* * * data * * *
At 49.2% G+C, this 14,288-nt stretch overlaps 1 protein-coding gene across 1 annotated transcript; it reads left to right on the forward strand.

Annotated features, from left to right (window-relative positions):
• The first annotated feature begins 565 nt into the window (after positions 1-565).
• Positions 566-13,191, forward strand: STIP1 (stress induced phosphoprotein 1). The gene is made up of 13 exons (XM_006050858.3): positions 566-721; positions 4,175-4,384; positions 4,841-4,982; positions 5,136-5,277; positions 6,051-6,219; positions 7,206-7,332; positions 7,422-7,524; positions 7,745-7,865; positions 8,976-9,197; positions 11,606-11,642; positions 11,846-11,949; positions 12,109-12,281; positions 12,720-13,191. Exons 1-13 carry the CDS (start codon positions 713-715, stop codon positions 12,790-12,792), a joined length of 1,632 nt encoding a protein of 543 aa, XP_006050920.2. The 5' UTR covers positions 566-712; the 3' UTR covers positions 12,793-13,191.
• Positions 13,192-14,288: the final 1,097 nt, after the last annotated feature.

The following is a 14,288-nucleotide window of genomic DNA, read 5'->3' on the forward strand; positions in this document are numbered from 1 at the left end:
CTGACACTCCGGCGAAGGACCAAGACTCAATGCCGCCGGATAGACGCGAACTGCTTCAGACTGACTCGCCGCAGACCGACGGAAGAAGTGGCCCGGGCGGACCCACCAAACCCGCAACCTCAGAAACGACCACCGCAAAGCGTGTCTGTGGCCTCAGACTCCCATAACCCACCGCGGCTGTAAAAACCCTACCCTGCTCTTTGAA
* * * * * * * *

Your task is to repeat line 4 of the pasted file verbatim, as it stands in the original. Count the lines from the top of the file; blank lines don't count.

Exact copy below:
• Positions 566-13,191, forward strand: STIP1 (stress induced phosphoprotein 1). The gene is made up of 13 exons (XM_006050858.3): positions 566-721; positions 4,175-4,384; positions 4,841-4,982; positions 5,136-5,277; positions 6,051-6,219; positions 7,206-7,332; positions 7,422-7,524; positions 7,745-7,865; positions 8,976-9,197; positions 11,606-11,642; positions 11,846-11,949; positions 12,109-12,281; positions 12,720-13,191. Exons 1-13 carry the CDS (start codon positions 713-715, stop codon positions 12,790-12,792), a joined length of 1,632 nt encoding a protein of 543 aa, XP_006050920.2. The 5' UTR covers positions 566-712; the 3' UTR covers positions 12,793-13,191.